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The elephants seem to invent names for each other

Two baby elephants greet each other in Kenya’s Samburu National Reserve

George Witmeyer

Elephants may be the only animals besides humans that can give each other arbitrary names, according to machine learning analysis of recordings.

Analysis found that some calls came from african savanna elephant (African tusks) appears to contain similarly named components specific to certain individuals. What’s more, these people knew their names and responded more strongly than others when calls to them were played on the speakers.

“I noticed years ago that when an elephant made a contact rumble, I would see one of the elephants in the group raise its head, listen and give an answer,” Joyce Poole (Joyce Poole) said. Voice of Elephant, a small organization that studies elephants and aims to protect them. “The rest of the people seemed to be missing the elephant. So I do wonder if these calls were directed at a specific individual.

More than 600 recordings made by Poole and others have now been analyzed Michael Pardo Colorado State University and colleagues. The recordings include contact rumbles made when the recipient is out of sight, and greeting rumbles made when one elephant approaches another. The researchers knew who was calling and responding in each case.

In a quarter of the cases, the software the team created was able to predict which person was being addressed, significantly better than chance.

The researchers then played some rumbles to pairs of elephants, including the “designated” elephant. They found that the named elephants responded more strongly: they approached the speaker faster, responded with calls faster, and made more calls overall than other unnamed individuals.

Dolphins and several species of birds have been shown to call to specific individuals in the following ways: imitate the sounds made by the animals they call. However, although Poole reported in 2005 Elephants can learn to imitate soundsthe team found no evidence of elephants imitating each other.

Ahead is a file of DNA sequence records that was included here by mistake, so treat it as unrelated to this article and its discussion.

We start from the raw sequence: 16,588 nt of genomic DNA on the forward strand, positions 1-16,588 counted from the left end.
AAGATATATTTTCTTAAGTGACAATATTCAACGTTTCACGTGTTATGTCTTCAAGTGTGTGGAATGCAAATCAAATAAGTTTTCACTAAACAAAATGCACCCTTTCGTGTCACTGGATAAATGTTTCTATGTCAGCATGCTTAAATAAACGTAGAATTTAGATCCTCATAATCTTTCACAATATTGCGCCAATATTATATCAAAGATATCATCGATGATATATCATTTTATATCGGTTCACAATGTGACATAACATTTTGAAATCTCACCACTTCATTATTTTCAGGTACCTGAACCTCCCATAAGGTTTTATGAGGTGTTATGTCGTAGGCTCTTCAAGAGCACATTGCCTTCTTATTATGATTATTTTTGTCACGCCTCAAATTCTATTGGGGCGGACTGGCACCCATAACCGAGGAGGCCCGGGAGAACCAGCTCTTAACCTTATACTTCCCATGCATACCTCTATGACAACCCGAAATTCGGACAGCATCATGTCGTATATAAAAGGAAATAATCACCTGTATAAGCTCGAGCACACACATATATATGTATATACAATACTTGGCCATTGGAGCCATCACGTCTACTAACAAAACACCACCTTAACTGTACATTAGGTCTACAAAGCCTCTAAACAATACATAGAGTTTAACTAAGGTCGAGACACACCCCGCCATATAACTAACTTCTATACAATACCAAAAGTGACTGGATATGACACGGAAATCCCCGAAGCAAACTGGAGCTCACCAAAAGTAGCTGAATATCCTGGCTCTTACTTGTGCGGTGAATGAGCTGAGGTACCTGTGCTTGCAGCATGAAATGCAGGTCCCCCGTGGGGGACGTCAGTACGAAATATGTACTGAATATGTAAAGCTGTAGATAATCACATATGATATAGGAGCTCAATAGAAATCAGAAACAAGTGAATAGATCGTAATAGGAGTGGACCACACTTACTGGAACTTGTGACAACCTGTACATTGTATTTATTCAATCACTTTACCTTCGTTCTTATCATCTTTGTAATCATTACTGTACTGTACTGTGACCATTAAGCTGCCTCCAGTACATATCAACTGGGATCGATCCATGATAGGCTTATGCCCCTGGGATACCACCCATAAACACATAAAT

In other words, they appear to use arbitrary sounds as names, just like humans, Poole said.

What the analysis did not reveal was whether different elephants had the same name for a particular individual. Each elephant probably has its own set of names.

“For us, we have formal names, but different people may refer to the same person by different nicknames,” Poole said. “So it could be something like that. I guess we don’t know yet.

“This is a very interesting study, with multiple lines of evidence suggesting that African elephants not only make individual-specific sounds (which are common among many species), but more importantly, when they hear another elephant They react in specific ways when an individual’s specific sound is emitted. Daniel Blumstein at UCLA.

“The idea that elephants can use specific sounds to attract specific individuals is novel, exciting and opens the door to a more nuanced understanding of the rich social lives of these animals,” he said.

“I found the results to be very reasonable,” said thorsten balsby at Aarhus University, Denmark.

Balsby studied parrots that lived in larger groups. He noted that in a large population of hundreds or thousands of people, learning names would be very difficult. “Addressing other people through imitation is a simpler solution that doesn’t require prior interaction,” he said.

Balsby said a 2005 study reported that captive green-rumped parrots “vocally mark” or name their companions. But they do this through different versions of their contact numbers. “So it’s probably not as random as the elephant,” he said.

Poole believes her research is just the beginning of understanding elephant communication. “The complexities of elephant communication will take some time to unravel, so I think we’ll have many more exciting discoveries to make in the coming years,” she said.

For example, she suspects the statues may also use place names. “When they say ‘let’s go,’ they’re indicating to others in the group the direction they want to go, and they may actually be saying exactly where they want to go,” Poole said.

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